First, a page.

Gyula Grosics: The ‘Black Panther’ of Hungary

Gyula Grosics: The ‘Black Panther’ of Hungary

Gyula Grosics is known as the first custodian to play as a ‘sweeper-keeper’

1954 World Cup Final, Bern, Switzerland, 4th July 1954, West Germany v Hungary. West Germany's Max Morlock stretches to beat Hungary goalkeeper Gyula Grosics and score their first goal. (Photo: Getty Images)
  • Grosics was a member of Hungary’s legendary ‘Mighty Magyars’

  • Gyula Grosics played 86 times for Hungary, including in three FIFA World Cups

  • Grosics won four Hungarian League titles with Budapest Honved

Jayanta Oinam

At 82, for the first and only time, Gyula Grosics turned up for his beloved team, Ferencvarosi TC. Wearing his favourite 'Black Panther' shirt, the legendary goalkeeper showed his calm demeanour, taking control of the ball with elegance as Florian Albert Stadium in Budapest warmed up to one of the most iconic moments in Hungarian football. Grosics was subsequently replaced by Adam Holczer in the friendly match against Sheffield United, but not before charming the fans with his reassuring presence. That was in 2008, 46 years after he retired. In those intervening decades, Gyula Grosics was living with a regret, that his playing career was over having never turned out for Ferencvaros – a team that shared his ideals.

Born into a poor coal-mining family in Dorog, northern Hungary, Gyula Grosics started his career with the local outfit Dorogi Banyasz and then became one of the greatest goalkeepers of all time. Grosics guarded the goal for Magical Magyars during their most dominant period, with Gustav Sebes at the helm and greats of the game like Ferenc Puskas, Sandor Kocsis and Nandor Hidegkuti giving him company on the field. Credited with developing the "sweeper-keeper" style of play, Grosics was a trailblazing custodian with brilliant skills and unrivalled vision. Despite standing at 5ft 8in, Grosics would easily dominate the box with his remarkable agility and fearless goalkeeping. And he would turn up in his black jersey. The Hungarian was already the "Black Panther" before Soviet Union legend, Lev Yashin became the "Black Spider". Grosics, however, started his football career by chance. His parents wanted him to be a Catholic priest and his formative years were spent training for priesthood. But, it all changed when Dorogi Banyasz called him to step in for their regular goalkeeper, who was unavailable due to war. "Life is sometimes full of surprises," Grosics once said. "At the age of 15, and basically still just a child, I played my first match in goal for Dorog’s senior team. From that day onwards, football became a huge part of my life."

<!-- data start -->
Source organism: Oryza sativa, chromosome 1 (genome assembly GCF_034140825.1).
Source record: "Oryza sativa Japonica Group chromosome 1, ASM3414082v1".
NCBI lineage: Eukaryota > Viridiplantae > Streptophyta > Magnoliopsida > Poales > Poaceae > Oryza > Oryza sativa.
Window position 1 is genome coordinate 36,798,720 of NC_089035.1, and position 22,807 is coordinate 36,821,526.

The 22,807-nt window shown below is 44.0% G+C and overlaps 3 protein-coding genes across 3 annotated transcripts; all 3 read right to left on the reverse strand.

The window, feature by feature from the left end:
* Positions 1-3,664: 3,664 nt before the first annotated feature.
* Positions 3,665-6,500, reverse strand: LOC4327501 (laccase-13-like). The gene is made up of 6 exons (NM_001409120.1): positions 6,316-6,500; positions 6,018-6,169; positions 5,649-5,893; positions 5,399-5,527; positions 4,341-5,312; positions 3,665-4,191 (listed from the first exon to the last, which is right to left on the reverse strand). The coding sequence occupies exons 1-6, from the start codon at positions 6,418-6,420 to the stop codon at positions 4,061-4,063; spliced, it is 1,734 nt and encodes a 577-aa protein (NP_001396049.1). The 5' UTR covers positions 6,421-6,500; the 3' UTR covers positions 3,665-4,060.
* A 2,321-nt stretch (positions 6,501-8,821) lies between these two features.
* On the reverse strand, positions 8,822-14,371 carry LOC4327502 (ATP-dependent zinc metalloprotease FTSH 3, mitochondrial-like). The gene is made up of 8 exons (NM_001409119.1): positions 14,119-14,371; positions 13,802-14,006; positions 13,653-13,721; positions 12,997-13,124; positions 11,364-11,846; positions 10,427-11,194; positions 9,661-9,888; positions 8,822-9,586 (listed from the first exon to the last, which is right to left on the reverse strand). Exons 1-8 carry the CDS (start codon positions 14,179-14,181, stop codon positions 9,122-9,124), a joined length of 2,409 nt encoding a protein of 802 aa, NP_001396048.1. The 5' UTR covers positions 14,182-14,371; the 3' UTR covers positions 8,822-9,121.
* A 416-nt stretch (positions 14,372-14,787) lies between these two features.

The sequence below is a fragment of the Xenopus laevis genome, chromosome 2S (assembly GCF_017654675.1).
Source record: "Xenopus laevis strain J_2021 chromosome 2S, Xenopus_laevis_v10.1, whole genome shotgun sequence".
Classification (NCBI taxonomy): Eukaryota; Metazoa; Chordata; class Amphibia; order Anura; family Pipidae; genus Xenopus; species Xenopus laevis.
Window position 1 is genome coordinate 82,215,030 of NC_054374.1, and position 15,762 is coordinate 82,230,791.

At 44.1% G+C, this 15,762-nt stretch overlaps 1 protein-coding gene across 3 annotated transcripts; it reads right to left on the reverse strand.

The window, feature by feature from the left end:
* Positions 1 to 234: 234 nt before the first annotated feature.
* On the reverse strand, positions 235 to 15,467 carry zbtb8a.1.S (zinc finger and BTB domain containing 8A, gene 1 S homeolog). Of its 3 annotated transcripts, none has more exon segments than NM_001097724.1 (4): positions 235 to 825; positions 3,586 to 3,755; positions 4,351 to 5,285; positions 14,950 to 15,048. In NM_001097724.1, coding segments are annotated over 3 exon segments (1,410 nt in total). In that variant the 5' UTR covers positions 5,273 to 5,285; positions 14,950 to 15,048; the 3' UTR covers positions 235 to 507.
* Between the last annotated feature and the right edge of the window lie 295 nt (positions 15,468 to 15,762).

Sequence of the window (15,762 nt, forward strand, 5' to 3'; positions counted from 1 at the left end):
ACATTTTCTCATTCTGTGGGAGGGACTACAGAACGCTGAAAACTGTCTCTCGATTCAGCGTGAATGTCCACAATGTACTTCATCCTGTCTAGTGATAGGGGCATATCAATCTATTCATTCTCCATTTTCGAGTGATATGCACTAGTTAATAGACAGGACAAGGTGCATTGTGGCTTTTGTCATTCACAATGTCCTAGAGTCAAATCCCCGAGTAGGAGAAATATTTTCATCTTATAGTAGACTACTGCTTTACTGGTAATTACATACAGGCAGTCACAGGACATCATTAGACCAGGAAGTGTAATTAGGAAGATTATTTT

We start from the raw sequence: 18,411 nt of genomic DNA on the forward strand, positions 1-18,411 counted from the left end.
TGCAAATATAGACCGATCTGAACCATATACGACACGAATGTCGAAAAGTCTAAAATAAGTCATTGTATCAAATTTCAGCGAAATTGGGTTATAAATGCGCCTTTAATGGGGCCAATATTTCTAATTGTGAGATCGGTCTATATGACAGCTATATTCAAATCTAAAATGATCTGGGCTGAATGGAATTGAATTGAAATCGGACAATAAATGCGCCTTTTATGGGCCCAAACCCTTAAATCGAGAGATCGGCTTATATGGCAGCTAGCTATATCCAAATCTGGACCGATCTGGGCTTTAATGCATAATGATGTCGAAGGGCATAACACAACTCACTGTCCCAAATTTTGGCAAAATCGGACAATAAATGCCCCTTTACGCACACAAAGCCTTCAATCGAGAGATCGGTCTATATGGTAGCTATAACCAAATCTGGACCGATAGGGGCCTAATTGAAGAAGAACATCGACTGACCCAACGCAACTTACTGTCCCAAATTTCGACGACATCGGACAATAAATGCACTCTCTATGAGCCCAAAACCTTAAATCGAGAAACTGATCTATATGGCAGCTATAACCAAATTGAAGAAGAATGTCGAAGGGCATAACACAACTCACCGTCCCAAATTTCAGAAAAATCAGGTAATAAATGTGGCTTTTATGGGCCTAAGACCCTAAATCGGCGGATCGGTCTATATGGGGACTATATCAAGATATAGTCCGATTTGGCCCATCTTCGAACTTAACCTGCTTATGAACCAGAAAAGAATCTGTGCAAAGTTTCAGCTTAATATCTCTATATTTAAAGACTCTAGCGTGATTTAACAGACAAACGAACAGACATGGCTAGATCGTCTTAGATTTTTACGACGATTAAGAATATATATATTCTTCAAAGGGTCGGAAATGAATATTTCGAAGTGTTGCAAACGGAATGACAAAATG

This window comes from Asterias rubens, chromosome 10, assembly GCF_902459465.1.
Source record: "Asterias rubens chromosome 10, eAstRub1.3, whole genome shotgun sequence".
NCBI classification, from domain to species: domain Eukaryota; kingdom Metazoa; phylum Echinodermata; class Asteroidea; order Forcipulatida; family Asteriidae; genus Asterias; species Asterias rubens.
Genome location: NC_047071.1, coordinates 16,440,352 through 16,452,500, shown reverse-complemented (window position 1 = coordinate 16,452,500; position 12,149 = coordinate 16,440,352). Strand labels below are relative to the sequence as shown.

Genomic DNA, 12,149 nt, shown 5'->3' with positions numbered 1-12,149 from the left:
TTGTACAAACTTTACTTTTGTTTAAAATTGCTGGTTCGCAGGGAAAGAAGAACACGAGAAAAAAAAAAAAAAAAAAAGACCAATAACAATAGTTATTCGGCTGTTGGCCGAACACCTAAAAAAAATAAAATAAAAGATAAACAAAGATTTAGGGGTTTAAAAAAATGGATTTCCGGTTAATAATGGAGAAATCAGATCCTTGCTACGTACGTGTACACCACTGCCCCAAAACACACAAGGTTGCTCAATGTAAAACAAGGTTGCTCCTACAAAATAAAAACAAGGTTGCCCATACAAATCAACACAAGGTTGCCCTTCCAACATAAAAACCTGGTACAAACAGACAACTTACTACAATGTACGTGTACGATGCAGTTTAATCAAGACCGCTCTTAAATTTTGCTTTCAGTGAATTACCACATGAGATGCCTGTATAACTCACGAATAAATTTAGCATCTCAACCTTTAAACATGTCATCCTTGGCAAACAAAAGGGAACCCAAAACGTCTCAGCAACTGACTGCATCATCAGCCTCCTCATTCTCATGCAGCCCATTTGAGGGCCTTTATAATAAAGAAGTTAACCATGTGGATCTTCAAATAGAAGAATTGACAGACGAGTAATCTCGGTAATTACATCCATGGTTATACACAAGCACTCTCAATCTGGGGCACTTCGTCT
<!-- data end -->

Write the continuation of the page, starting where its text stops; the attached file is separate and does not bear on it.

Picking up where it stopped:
During a celebrated career, spanning close to two decades, Grosics became a cornerstone of the Hungarian national team. He made 86 appearances for Hungary between 1947 and 1962, winning an Olympic gold medal at the Helsinki Games in 1952. Hungary then defeated England in 1953 at Wembley. This was England's first defeat on home soil, and against a team not from the British Isles. But, Hungary, undefeated for four years, failed to win the FIFA World Cup in 1954. They lost to the Federal Republic of Germany 3-2 in the final, a match which came to be known as the "Miracle of Bern". After suffering a 5-3 defeat against Austria in May 1950, Hungary would produce a sensational run of 42 wins and seven draws until that final, settled by Helmut Rahn's goal six minutes from time. Played in heavy rain, Hungary, having already hammered West Germany 8-3 in their Group 2 meeting, were the heavy favourites. Through goals from Ferenc Puskas (6th) and Zoltan Czibor (8th), they took a 2-0 lead even before the Germans could even settle at Wankdorf Stadium. Then, the Mighty Magyars lost with Max Morlock hitting the first equaliser in the tenth, before Rahn's first of the two eight minutes later.

"I keep having the same nightmare, even today," said Grosics, who slipped on the wet grass when up against Rahn. "I keep seeing that goal by Rahn. All of a sudden, I was plunged into an abyss." Hungary, also the runners-up in the 1938 edition, would never feature in another World Cup final. In fact, the last time Hungary competed in a World Cup was way back in 1986. That wasn't the only nightmare Gyula Grosics fought during his lifetime. After a failed attempt to defect from communist Hungary, he was caught and charged with espionage and treason in 1949. In the ensuing battle, he lost the right to represent Hungary, at least for a couple of years. Then in 1956, during the height of the anti-Communist revolution in the country, he once again tried to settle abroad. But the four-time Hungarian League winner (with Budapest Honved) was forced to return home before the Sports Ministry transferred him to Tatabanya Banyasz. Later, in 1962, he was banned from joining Ferencvarosi, a club that represented Hungarian nationalism. With no options left, he retired, saying: "As of today, I'm finished with football." For a change, he did turn up once again. Gyula Grosics died in 2014, aged 88. “One star less on Earth, one more in the heavens," said former teammate Jeno Buzanszky, who was the last surviving member of the Mighty Magyars.